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oak street boats

Oak Street’s American-Made Boats, Bits, Mocs And Wings

Oak Street Bootmakers recently introduced a new American-made wingtip to the marketplace. Priced at $486, the substantial double-soled shoe is made of hand-burnished French calf leather and fancy details you can brag to your coworkers about, like a “wheeled welt” and “dovetail toplift.” For those of you who pound the pavement of a big city,

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From The Archives

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Squeezed! J. Press Goes Slim For 110th Anniversary

J. Press (or “J. Squeeze,” for old-school guys in-the-know) is finally getting into the heritage and slim-fit game with its new 110th anniversary collection. Here’s the skinny: Svelte guys will now be able to get a pocket-flap oxford in a more streamlined cut. How streamlined? I asked J. Press’ general manager for specs, but he’s

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John Lewton, Heyday-Era Campus Shop Serving Cornell

Roger Sack, Cornell class of 1962, was a young man who knew clothes. He inherited a sense of style from his father, who, though the son of poor immigrants, shopped at Rogers Peet, Brooks Brothers and Paul Stuart. He was a man of “refined taste,” remembers Sack, whose souvenir from World War II was a


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Ten Thousand Men Of Harvard

OK, maybe not ten thousand (as in the school’s fight song), but here are a few. The handsome gent above and below is Aga Khan (no date for photo; Khan graduated in ’59), whose step-mother was Rita Hayworth: Students and professor, 1952: Book fair, 1957: Commencement, 1961: Alumni Day, 1968: This one is captioned “Harvard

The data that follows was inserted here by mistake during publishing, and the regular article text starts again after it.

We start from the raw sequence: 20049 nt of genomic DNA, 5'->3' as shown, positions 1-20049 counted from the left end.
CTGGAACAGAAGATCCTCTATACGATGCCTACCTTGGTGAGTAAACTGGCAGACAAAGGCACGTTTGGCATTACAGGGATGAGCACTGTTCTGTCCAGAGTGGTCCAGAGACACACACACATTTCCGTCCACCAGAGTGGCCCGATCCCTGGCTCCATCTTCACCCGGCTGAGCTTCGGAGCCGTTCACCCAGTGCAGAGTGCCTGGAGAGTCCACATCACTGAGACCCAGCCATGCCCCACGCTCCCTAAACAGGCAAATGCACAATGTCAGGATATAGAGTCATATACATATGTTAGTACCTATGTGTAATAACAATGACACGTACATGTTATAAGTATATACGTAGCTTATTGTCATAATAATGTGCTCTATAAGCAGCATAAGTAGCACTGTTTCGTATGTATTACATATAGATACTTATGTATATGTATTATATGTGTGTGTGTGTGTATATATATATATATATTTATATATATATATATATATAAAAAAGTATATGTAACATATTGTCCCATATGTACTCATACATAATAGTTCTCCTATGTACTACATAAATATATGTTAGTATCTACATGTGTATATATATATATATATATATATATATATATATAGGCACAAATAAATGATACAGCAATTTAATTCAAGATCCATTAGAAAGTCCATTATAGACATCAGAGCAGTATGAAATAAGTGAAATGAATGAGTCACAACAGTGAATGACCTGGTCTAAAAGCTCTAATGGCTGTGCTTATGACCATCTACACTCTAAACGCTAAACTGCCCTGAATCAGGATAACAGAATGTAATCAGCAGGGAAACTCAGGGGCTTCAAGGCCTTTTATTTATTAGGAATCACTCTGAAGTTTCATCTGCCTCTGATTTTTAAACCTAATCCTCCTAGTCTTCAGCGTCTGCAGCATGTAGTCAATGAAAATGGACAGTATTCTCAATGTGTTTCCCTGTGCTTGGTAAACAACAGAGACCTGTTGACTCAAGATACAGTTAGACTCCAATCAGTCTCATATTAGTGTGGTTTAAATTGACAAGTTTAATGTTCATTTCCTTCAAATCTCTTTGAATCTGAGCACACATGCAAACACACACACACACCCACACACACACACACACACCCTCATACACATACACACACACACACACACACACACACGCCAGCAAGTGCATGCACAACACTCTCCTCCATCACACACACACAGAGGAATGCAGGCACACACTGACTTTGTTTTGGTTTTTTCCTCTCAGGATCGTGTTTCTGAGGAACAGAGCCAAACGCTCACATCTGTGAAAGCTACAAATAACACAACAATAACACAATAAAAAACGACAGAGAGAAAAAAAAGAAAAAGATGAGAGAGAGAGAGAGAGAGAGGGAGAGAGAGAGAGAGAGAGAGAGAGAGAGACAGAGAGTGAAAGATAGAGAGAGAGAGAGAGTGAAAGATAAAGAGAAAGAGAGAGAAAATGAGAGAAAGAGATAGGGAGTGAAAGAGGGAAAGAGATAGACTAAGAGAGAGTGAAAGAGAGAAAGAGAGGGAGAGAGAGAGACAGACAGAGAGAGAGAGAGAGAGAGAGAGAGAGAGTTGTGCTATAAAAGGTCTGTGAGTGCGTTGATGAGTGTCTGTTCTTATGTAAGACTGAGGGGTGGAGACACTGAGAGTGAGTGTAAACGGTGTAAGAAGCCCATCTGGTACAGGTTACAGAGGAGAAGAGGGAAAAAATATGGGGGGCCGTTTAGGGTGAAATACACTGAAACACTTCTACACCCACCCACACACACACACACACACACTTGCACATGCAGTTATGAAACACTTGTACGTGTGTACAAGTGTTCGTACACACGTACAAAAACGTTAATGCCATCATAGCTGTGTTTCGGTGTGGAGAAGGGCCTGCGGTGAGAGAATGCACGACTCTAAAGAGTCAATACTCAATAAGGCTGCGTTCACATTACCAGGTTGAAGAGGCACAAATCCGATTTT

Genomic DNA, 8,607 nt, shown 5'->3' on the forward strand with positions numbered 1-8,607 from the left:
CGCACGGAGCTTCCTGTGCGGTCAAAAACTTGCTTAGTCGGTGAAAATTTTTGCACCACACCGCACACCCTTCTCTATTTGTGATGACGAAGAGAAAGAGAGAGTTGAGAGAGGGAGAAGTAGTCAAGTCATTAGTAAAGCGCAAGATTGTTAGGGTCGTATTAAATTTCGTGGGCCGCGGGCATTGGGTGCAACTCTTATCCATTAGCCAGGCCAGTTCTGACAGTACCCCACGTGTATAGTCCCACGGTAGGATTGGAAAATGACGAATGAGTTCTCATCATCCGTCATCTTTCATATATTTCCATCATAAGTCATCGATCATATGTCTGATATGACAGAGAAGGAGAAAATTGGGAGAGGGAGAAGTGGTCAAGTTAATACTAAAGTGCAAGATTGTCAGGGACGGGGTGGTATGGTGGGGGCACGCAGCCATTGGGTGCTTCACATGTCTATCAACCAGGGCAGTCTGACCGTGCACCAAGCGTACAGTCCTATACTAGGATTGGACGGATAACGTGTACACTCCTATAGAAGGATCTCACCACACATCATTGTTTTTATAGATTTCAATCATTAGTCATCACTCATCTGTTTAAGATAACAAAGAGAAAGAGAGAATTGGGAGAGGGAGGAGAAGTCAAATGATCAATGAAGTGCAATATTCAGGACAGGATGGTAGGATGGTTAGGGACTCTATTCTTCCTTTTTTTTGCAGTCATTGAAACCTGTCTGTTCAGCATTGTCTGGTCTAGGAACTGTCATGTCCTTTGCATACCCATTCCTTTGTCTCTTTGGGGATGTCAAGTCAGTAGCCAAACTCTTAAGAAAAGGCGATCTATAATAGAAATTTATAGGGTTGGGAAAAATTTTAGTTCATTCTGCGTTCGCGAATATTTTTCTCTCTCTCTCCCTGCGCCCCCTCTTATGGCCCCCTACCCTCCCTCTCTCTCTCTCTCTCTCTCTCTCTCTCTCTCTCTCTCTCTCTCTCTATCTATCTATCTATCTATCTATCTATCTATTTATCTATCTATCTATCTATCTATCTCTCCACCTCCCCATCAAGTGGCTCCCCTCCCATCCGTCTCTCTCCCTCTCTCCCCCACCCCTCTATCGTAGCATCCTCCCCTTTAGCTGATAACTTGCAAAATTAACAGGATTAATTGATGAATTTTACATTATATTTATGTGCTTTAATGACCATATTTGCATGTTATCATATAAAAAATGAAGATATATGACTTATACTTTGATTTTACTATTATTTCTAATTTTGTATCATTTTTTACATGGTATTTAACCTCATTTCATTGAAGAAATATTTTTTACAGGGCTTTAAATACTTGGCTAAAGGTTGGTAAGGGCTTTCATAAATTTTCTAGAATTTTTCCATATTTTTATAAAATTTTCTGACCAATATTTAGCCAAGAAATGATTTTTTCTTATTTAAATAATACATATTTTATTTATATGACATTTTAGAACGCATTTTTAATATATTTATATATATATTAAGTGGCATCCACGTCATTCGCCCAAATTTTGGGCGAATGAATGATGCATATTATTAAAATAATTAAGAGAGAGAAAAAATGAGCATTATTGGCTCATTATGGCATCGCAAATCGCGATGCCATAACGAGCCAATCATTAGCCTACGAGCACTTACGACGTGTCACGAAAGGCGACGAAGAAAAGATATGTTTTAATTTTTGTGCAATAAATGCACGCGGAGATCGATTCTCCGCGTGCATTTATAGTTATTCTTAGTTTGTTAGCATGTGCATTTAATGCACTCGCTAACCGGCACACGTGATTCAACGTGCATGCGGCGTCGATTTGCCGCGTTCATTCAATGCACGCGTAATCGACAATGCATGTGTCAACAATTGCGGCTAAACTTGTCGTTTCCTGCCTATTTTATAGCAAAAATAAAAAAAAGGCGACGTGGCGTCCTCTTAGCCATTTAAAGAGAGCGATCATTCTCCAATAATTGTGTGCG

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Sartorial Redemption: Wofford College, ’60s-’80s

Does menswear move inexorably and unstoppably towards a sartorially dystopian future, or is it possible for things to actually move backward, kind of like the way the stock market “corrects” itself? These three images from Wofford College (which is based in Spartanburg, SC) show how fashion does move in cycles — even as it cycles


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Update: Archived Posts Image Problem Fixed

Last summer, when Ivy Style upgraded to a new magazine-style layout that is device-responsive, there were all sorts of glitches to work through. The subsequent jump in traffic also demanded a more frequent posting schedule. We have some 1,300 posts in our archives, and while I was vaguely aware that some of them had layout


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Japanese Ivy Artists: Part Two, Ayumi Ohashi

Ayumi Ōhashi (b. 1940) — née Kumiko Ōhashi — grew up in Mie Prefecture and moved to Tokyo to attend prestigious Tama Art University. A pupil of the cartoon illustrator Jun Kawahara, Ōhashi started to experiment with crayon pastels to draw young men in stylish clothing. After showing her work to Shōsuke Ishizu at VAN


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International Women’s Day: Girls + Bikes + Penny Loafers